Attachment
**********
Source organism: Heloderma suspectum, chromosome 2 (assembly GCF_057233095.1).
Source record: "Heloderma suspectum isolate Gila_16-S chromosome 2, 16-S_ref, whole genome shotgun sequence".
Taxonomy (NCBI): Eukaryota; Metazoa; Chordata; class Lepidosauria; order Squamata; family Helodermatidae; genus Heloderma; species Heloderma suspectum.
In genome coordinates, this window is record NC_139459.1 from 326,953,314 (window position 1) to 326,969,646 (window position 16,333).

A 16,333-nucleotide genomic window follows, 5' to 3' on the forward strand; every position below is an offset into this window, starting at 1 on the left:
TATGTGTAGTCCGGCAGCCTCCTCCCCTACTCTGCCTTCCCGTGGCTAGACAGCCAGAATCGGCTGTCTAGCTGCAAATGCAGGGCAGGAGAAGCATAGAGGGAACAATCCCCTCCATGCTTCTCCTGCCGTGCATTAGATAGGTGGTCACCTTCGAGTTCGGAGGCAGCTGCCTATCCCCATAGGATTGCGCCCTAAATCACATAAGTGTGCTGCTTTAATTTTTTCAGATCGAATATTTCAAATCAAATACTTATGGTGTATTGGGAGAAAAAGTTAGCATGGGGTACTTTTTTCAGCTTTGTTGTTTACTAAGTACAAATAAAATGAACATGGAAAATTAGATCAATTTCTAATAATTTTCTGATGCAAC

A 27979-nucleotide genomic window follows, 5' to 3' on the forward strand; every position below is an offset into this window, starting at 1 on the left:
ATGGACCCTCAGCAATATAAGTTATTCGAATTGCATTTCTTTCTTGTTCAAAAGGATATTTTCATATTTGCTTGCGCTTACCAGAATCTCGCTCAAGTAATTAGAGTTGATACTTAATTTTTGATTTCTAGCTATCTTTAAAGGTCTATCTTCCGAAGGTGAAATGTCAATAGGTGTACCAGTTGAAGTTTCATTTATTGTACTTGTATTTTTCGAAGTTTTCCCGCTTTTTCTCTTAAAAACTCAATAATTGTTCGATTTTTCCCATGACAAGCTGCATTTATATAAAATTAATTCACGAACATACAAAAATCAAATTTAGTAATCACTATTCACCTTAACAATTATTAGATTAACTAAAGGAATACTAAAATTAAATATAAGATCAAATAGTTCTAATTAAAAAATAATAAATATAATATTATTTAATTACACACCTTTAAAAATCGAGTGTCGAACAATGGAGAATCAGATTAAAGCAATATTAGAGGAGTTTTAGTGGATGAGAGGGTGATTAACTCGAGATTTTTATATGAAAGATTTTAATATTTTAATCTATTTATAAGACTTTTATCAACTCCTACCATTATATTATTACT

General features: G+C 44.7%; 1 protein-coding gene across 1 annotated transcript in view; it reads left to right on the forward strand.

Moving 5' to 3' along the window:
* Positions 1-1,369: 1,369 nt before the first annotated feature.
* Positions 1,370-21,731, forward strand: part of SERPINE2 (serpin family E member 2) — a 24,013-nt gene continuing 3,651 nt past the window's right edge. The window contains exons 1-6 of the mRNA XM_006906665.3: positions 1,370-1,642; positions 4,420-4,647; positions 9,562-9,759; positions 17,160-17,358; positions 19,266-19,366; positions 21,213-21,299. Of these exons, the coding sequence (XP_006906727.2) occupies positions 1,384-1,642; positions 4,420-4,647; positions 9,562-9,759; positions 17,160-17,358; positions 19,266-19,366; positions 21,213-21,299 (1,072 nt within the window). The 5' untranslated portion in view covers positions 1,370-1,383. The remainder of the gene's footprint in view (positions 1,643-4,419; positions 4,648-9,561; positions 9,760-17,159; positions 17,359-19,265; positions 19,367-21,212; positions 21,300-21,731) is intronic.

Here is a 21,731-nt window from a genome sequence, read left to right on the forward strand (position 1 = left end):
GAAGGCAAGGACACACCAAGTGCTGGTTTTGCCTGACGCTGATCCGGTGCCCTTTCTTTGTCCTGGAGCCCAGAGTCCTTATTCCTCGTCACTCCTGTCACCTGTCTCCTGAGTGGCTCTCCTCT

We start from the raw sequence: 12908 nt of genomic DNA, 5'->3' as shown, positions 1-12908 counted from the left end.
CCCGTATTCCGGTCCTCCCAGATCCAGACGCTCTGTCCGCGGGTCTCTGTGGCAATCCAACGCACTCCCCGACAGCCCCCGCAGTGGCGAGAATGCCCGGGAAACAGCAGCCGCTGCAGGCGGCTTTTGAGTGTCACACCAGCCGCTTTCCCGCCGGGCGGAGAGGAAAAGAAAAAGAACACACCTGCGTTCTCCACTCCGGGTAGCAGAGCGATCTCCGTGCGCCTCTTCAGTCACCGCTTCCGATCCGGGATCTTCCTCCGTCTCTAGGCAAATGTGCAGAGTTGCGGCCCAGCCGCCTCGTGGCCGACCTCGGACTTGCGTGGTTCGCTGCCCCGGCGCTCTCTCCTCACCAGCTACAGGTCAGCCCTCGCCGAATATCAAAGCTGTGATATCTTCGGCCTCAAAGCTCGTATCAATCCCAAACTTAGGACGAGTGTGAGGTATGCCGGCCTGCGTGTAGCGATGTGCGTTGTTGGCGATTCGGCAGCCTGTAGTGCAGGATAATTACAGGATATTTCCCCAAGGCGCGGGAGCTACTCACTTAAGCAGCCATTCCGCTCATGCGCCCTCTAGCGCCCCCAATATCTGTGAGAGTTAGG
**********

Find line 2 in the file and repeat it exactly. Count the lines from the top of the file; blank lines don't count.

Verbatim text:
Source record: "Heloderma suspectum isolate Gila_16-S chromosome 2, 16-S_ref, whole genome shotgun sequence".